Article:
Kafaḥ (Kafih, קאפח), Yosef
Kafaḥ (Kafih, קאפח), Yosef
KAFAḤ (Kafih, קאפח), YOSEF
KAFAḤ (Kafih , קאפח), YOSEF (1917–2000), Israeli rabbi and scholar, grandson of Yiḥye *Kafaḥ, who was born in *San'a, *Yemen, first became a gold-and silversmith there and also owned a textile business. In 1943 he emigrated to Palestine and worked as a gold- and silversmith in Tel Aviv. Eventually, he gave up his trade and settled in Jerusalem where he enrolled in the Merkaz ha-Rav yeshivah. In 1950 Kafaḥ was appointed a member of the bet din of Tel Aviv and a year later of that of Jerusalem.
Encouraged by M. Berlin (*Bar-Ilan), Kafaḥ began to publish research in Yemenite Jewish literature and translated important works, written in Arabic, into Hebrew, including an edition of Maimonides' commentary on the Mishnah containing the Arabic text with a new Hebrew translation and notes (1963–68), and a three-volume edition (1963–68), consisting only of the translation. His scholarly editions of Arabic texts with Hebrew translation include: the Yemenite Nethanel b. Isaiah's commentary on the Pentateuch, Me'or ha-Afelah (1957); Saadiah's translation and commentary on Psalms (n.d.); Nethanel b. (or al-) Fayyumi's Gan ha-Sekhalim (1954, "Garden of Intellects"); and a collection of various translators and commentators on the Five Scrolls (1962); Saadiah's Emunot ve-De'ot (1970); Maimonides' Book of Precepts, his Guide, and his epistles to the Yemen and on resurrection with a concordance of biblical references in all his writings (all in 1971). He also edited a commentary by Saadiah on the Pentateuch (1963) and on Psalms (1966); Isaac Alfasi's Halakhot on Ḥullin (1960); Abraham b. David of Posquières' She'elot u-Teshuvot ("Responsa," 1964) and his ritual treatise Ba'alei ha-Nefesh, with Zerahiah ha-Levi's strictures Sela ha-Maḥaloket (1964); the responsa of Abraham b. Isaac (of Narbonne; 1962), and those of Yom Tov b. Abraham (Ritva; 1959). He translated Nathan b. Abraham's commentary on the Mishnah from the Arabic (1955). In the field of liturgy he edited a siddur, Shivat Ẓiyyon (1952), and a Passover Haggadah according to the Yemenite rite with commentaries translated from the Arabic (1952). An important contribution to the history of Yemenite religious culture and folklore is Kafaḥ's Halikhot Teiman (1961). He received the Israel Prize in 1969 for his translation of Maimonides' commentary on the Mishnah. His translation of Maimonides' Guide for the Perplexed appeared in 1972 along with his translation of Ibn Pakuda's Ḥovot ha-Levavot. Kafaḥ went on to write a total of 83 books and 182 articles. His collected writings, Rav Yosef Kafaḥ: Ketavim, appeared in three volumes in 1989. His magnum opus was a 23-volume edition of Maimonides' Mishneh Torah. Kafaḥ's edition contains a corrected text according to Yemenite manuscripts, as well as cross-references to all of Maimonides' other work and Kafaḥ's own concise commentary. Despite his contribution in translating and publishing the works of Saadiah Gaon and the relatively large corpus of medieval Yemenite philosophical works, the center of Kafaḥ's intellectual universe was Maimonides. Kafaḥ never founded or taught in a yeshivah. Aside from his work as a rabbinical judge, he was the rabbi of a synagogue in Jerusalem where he gave both daily and weekly classes, many of which were devoted to the study of Maimonides. These classes were attended both by his congregants and by many others.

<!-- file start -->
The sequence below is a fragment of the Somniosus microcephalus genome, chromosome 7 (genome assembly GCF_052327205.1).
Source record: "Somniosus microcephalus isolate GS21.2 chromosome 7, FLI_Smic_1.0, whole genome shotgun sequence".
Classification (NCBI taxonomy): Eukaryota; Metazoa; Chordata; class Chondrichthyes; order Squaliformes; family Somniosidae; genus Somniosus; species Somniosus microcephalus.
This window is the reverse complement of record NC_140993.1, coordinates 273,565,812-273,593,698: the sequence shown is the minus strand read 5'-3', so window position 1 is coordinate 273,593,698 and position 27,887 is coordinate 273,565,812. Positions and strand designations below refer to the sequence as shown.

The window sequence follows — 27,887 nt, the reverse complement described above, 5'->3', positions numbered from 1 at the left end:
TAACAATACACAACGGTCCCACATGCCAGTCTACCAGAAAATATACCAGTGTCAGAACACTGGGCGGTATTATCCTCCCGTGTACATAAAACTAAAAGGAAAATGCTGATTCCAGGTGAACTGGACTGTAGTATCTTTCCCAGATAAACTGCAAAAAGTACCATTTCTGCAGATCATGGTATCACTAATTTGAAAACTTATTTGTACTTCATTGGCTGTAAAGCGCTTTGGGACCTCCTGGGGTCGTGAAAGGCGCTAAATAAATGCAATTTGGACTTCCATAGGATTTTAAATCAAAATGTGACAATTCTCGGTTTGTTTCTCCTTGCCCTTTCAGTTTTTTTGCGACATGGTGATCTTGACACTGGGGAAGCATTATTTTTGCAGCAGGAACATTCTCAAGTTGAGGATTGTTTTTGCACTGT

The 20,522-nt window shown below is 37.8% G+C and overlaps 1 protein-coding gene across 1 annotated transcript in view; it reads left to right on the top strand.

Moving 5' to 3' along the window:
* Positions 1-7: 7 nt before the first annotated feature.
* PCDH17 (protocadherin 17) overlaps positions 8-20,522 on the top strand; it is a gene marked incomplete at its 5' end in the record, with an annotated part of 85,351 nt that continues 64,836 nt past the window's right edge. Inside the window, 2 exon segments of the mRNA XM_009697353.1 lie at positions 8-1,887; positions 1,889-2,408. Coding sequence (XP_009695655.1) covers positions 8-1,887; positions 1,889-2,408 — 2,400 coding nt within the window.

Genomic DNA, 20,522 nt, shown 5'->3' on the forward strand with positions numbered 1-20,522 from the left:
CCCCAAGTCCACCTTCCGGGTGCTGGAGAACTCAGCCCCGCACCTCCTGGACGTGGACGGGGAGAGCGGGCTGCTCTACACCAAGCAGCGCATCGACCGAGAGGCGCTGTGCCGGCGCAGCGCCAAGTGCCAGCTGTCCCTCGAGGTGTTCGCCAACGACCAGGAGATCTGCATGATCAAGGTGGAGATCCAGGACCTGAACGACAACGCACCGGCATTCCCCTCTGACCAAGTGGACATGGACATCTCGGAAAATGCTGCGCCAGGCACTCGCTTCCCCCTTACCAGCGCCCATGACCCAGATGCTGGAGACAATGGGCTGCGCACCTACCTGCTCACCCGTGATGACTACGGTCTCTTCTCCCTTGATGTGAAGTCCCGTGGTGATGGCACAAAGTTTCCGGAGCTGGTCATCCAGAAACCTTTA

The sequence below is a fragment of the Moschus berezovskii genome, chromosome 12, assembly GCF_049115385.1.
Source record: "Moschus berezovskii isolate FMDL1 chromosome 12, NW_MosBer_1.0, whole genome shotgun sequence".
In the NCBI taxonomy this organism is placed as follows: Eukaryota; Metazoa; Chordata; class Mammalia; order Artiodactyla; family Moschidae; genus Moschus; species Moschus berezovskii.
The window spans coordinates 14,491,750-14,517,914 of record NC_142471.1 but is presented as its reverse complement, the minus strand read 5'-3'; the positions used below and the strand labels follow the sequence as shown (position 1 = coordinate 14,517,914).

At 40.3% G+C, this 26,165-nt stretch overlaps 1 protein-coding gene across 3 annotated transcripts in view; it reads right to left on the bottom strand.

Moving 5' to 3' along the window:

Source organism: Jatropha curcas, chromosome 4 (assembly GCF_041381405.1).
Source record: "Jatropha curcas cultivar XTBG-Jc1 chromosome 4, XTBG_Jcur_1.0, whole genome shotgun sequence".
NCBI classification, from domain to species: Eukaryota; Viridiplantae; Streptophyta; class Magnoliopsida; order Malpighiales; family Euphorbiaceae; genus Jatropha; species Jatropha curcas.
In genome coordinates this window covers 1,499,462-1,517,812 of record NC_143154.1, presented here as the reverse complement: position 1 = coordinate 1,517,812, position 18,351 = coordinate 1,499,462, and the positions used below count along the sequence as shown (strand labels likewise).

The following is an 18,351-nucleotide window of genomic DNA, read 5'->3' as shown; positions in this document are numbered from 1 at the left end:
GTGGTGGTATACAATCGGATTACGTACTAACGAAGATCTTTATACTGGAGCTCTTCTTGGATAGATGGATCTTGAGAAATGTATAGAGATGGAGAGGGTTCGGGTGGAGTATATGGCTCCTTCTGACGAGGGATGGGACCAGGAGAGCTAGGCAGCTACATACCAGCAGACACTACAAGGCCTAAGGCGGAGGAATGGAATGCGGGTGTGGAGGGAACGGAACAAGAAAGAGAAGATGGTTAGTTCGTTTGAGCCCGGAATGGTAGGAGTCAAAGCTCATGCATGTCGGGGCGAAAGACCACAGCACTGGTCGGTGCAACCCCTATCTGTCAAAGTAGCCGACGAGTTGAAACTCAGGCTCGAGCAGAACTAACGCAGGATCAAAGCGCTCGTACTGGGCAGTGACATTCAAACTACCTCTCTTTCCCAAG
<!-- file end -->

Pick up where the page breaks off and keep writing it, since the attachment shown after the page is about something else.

In 1969, Kafaḥ was appointed to the Rabbinical Council of the Israeli Chief Rabbinate. He became a member of the Rabbinical High Court in 1970. Throughout his life, he received numerous prizes. Aside from the 1969 Israel Prize, he received the Rav Kook Prize from the Municipality of Tel Aviv-Yaffo twice, in 1964 and 1986. He received the Bialik Prize in 1973, the Katz Prize in 1986, and the Yiẓhak Ben-Zvi Prize in 1994 for his work on Yemenite Jewish communities. In 1997 he received an honorary doctorate from Bar-Ilan University. When asked why he never entered politics, Kafaḥ answered that instead of trying to understand ministers and mks, he would rather devote himself to understanding the commentaries on the Mishneh Torah. He retired from the Rabbinical Court in 1988 at the age of 70 and from the Rabbinical Council in 1997.
Known as a very precise person, who was always on time and never long-winded in speech or in print, Kafaḥ was a unique rabbinic figure. His legacy includes historical works alongside the traditional rabbinic commentaries and halakhic responsa. At the same time, contrary to current trends, Kafaḥ viewed the scientific and medical statements made in talmudic and medieval Jewish literature within their historical context. If these statements contradicted modern science, then they were to be discarded. Kafaḥ contended that these statements were actually the opinions of the non-Jewish scientists of those eras and therefore had no lasting authority. On the other hand, Kafaḥ is quick to point out that this proves that these ancient Jewish sages did study science, thus teaching us the great value in studying science today. Kafaḥ viewed scientific knowledge as necessary for forming firm religious convictions that are the essence of Jewish belief.
Kressel, Leksikon, 2 (1967), 725–6. add. bibliography: A. Levi-Kafaḥ, Holekh Tamim (2003); R. Cohen, Ẓafnat Pane'aḥ: Bibliografyah Mele'ah shel ha-Rav Yosef Kafaḥ (2001); Z. Amar and H. Sari (eds.), Sefer Zikaron le-Rav Yosef Kafaḥ (2001); Y.Ẓ. Langermann in: Aleph, 1 (2000) 333–40.
[Alexander Carlebach /
David Derovan (2nd ed.)]